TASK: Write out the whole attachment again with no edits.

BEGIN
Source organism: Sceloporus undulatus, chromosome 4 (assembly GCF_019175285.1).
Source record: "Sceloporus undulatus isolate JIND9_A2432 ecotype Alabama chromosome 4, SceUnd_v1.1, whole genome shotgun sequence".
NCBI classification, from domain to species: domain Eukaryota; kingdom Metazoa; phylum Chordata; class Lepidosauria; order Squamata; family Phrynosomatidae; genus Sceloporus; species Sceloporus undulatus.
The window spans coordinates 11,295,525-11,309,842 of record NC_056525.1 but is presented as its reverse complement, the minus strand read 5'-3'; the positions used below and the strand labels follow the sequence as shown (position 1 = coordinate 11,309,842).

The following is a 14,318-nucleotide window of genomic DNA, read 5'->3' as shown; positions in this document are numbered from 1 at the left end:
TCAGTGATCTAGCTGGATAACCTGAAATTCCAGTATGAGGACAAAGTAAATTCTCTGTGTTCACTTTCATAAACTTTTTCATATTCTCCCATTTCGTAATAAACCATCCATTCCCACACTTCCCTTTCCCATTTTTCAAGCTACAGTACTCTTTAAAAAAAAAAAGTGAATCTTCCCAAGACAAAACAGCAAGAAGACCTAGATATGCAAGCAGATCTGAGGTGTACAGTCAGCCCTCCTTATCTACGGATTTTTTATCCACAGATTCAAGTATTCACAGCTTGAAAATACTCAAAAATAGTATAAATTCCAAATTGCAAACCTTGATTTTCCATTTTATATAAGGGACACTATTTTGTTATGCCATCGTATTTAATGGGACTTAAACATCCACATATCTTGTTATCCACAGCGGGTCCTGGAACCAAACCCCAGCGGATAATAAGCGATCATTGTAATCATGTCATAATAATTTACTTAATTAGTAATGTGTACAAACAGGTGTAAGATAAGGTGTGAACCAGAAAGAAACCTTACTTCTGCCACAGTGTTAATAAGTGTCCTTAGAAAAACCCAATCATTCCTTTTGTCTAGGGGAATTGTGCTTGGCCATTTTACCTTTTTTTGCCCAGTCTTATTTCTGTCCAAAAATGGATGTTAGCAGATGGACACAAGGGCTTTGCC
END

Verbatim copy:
Source organism: Sceloporus undulatus, chromosome 4 (assembly GCF_019175285.1).
Source record: "Sceloporus undulatus isolate JIND9_A2432 ecotype Alabama chromosome 4, SceUnd_v1.1, whole genome shotgun sequence".
NCBI classification, from domain to species: domain Eukaryota; kingdom Metazoa; phylum Chordata; class Lepidosauria; order Squamata; family Phrynosomatidae; genus Sceloporus; species Sceloporus undulatus.
The window spans coordinates 11,295,525-11,309,842 of record NC_056525.1 but is presented as its reverse complement, the minus strand read 5'-3'; the positions used below and the strand labels follow the sequence as shown (position 1 = coordinate 11,309,842).

The following is a 14,318-nucleotide window of genomic DNA, read 5'->3' as shown; positions in this document are numbered from 1 at the left end:
TCAGTGATCTAGCTGGATAACCTGAAATTCCAGTATGAGGACAAAGTAAATTCTCTGTGTTCACTTTCATAAACTTTTTCATATTCTCCCATTTCGTAATAAACCATCCATTCCCACACTTCCCTTTCCCATTTTTCAAGCTACAGTACTCTTTAAAAAAAAAAAGTGAATCTTCCCAAGACAAAACAGCAAGAAGACCTAGATATGCAAGCAGATCTGAGGTGTACAGTCAGCCCTCCTTATCTACGGATTTTTTATCCACAGATTCAAGTATTCACAGCTTGAAAATACTCAAAAATAGTATAAATTCCAAATTGCAAACCTTGATTTTCCATTTTATATAAGGGACACTATTTTGTTATGCCATCGTATTTAATGGGACTTAAACATCCACATATCTTGTTATCCACAGCGGGTCCTGGAACCAAACCCCAGCGGATAATAAGCGATCATTGTAATCATGTCATAATAATTTACTTAATTAGTAATGTGTACAAACAGGTGTAAGATAAGGTGTGAACCAGAAAGAAACCTTACTTCTGCCACAGTGTTAATAAGTGTCCTTAGAAAAACCCAATCATTCCTTTTGTCTAGGGGAATTGTGCTTGGCCATTTTACCTTTTTTTGCCCAGTCTTATTTCTGTCCAAAAATGGATGTTAGCAGATGGACACAAGGGCTTTGCC